Nile, created by two former Cisco executives, aims to reinvent the network and eliminate human dependence by providing “new age” network-as-a-service (NaaS) and adopting “out-of-the-box” automatic zero-trust security. The manufacturer believes that the paradigm is similar to what the cloud did for computers and storage.
Pankaj Patel, co-founder, and CEO of Nile, retired from Cisco in 2016 as EVP and chief development officer. For more than two decades, John Chambers served as CEO and executive chairman of the networking behemoth. This week, the leadership team revealed their networking startup.
“This is a once-in-a-lifetime opportunity for me personally… to genuinely transform the paradigm of a networking sector, not only for the purpose of disruption but for removing ridiculous complexity from networking,” Patel told SDxCentral. “Our daring ambition has been realized.”
This principle also applies to how Nile approaches network security. The company claims it takes a holistic security approach and designs a zero-trust network that requires no network operations.
Patel said Nile takes a broad look across network, cloud, and data security areas, such as adopting zero-trust strategies, applying end-to-end traffic encryption; providing identity and access management; keeping the data in the cloud, and complying with data privacy policies following Apple and Google’s models.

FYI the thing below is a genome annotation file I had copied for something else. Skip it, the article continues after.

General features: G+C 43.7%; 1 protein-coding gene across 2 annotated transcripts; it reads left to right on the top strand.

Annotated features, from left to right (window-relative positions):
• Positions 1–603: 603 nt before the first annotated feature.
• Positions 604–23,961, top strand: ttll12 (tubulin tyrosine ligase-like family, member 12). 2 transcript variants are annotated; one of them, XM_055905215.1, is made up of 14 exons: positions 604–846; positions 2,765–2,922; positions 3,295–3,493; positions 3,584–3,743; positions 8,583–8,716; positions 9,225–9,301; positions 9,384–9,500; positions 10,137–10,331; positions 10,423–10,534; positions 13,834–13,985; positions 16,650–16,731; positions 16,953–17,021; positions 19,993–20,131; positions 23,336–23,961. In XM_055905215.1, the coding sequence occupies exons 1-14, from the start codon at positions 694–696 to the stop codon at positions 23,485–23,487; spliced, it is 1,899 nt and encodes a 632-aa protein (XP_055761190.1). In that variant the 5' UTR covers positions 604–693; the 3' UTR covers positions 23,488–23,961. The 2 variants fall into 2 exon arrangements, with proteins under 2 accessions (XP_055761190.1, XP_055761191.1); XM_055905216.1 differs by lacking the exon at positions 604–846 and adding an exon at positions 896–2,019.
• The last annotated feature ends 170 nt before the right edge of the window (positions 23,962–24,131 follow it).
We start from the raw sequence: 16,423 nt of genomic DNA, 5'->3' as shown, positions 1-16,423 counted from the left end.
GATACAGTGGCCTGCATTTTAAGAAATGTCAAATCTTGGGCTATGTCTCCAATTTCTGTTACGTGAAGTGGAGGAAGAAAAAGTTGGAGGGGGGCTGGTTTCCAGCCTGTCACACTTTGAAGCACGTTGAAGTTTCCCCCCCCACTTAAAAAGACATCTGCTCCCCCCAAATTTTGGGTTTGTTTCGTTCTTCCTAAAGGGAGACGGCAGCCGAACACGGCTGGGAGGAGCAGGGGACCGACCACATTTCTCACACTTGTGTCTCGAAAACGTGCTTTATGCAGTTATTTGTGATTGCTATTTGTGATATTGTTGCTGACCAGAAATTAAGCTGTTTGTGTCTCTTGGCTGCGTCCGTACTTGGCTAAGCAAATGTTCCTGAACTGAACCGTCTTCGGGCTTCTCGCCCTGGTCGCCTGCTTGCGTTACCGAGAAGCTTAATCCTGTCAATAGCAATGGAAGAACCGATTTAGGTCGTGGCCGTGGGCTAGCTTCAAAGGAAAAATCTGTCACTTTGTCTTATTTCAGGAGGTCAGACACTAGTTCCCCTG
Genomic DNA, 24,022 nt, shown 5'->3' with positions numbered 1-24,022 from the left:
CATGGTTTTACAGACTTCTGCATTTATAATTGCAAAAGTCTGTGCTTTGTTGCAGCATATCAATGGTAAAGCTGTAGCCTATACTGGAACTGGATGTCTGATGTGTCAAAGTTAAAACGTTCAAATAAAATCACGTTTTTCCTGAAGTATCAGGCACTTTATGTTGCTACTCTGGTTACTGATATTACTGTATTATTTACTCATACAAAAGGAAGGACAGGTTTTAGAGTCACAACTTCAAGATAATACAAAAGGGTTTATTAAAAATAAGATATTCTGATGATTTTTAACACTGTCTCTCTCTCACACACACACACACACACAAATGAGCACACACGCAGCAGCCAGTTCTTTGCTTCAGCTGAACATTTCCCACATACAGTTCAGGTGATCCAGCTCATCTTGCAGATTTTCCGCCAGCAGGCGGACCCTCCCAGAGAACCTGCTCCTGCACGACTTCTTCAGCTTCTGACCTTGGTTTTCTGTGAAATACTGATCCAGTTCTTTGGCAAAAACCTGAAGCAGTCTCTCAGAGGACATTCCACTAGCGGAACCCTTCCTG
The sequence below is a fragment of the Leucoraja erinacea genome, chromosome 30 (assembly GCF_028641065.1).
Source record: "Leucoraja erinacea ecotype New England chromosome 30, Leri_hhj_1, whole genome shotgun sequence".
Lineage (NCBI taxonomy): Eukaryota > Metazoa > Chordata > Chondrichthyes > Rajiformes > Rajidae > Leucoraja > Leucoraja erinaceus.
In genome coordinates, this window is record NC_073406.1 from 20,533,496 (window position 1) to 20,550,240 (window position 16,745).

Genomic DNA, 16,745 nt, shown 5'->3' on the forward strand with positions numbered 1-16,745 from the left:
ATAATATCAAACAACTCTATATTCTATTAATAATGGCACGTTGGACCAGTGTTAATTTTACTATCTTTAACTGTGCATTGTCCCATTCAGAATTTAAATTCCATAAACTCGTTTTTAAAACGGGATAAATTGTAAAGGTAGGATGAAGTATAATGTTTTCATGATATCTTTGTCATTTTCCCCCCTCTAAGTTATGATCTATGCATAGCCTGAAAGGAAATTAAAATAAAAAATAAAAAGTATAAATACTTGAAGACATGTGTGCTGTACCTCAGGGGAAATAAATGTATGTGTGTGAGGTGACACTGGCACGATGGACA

Nile co-founder and CEO Pankaj Patel
According to Patel, Nile incorporates zero-trust concepts by verifying and authorizing every person and device while delivering continual verifications.
“What we do is compel that traffic to travel up to the firewall and then back down so that we can now authenticate and authorize the flow going up and then let the firewall do its thing before it comes back down,” he explained.
Nile also isolates traffic in order to prevent lateral movement. “We established micro-segmentation down to a user and device level… to ensure that there is no mechanism for malware or DDoS attacks to proliferate horizontally throughout the company,” Patel explained.
The vendor removes humans from the security configuration to remove errors and also puts trusted platform module (TPM) and media access control security (MACsec) devices into the hardware for verification and network traffic encryption. “This is the blackbox design gives us the power where we take out the men in the middle that they cannot impact anything, they can change anything,” Patel explained.
He calls Nile’s service “the very first new-age enterprise network-as-a-service. It is really based on what number of users that enterprises have on a given day, every single day, and be true up to the number of users.”